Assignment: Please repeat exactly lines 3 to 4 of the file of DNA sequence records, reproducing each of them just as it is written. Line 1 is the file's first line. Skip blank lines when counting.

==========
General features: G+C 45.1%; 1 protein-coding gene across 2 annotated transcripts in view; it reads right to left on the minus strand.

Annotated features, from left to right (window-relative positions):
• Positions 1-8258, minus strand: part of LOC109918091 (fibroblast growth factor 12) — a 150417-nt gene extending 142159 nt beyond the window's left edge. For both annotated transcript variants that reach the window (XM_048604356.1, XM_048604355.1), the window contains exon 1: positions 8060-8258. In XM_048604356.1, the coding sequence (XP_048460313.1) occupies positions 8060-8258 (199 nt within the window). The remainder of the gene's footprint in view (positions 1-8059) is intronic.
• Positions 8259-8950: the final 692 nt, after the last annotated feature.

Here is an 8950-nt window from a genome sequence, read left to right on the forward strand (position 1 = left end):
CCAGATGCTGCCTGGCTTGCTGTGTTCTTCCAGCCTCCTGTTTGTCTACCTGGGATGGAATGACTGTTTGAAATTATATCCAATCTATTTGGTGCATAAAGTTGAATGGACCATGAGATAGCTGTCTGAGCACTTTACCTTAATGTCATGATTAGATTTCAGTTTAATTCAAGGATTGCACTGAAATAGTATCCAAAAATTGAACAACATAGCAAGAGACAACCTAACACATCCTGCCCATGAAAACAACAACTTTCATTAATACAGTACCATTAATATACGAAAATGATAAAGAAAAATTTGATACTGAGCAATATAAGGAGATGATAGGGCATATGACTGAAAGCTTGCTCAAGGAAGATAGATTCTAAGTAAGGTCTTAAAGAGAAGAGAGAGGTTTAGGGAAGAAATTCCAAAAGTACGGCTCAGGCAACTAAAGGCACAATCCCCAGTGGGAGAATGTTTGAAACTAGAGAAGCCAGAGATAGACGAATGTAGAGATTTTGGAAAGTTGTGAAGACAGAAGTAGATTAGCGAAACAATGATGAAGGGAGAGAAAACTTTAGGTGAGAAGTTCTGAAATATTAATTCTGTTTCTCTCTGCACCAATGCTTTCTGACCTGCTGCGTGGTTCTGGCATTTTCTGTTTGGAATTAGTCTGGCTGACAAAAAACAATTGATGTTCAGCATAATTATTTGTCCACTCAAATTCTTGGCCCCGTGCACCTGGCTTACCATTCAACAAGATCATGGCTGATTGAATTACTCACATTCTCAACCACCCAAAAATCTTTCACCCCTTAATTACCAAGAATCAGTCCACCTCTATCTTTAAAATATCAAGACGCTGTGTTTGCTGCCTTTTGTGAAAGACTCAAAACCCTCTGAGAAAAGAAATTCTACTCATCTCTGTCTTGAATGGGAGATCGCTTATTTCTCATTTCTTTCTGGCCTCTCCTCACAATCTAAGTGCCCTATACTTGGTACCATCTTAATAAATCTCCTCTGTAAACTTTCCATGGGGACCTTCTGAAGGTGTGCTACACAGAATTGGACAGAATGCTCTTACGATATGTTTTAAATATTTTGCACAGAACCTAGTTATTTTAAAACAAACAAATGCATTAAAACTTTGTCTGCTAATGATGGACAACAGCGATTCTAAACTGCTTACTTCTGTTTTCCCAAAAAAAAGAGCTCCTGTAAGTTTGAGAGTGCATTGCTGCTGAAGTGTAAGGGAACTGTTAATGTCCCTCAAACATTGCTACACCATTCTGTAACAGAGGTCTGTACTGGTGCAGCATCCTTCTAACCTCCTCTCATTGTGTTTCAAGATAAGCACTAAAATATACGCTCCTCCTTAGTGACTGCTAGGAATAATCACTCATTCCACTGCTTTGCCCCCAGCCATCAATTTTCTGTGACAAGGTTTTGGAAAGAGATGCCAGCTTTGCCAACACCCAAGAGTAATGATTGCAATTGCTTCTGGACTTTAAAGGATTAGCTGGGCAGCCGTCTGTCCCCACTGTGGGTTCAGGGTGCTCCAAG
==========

• Positions 1-8258, minus strand: part of LOC109918091 (fibroblast growth factor 12) — a 150417-nt gene extending 142159 nt beyond the window's left edge. For both annotated transcript variants that reach the window (XM_048604356.1, XM_048604355.1), the window contains exon 1: positions 8060-8258. In XM_048604356.1, the coding sequence (XP_048460313.1) occupies positions 8060-8258 (199 nt within the window). The remainder of the gene's footprint in view (positions 1-8059) is intronic.
• Positions 8259-8950: the final 692 nt, after the last annotated feature.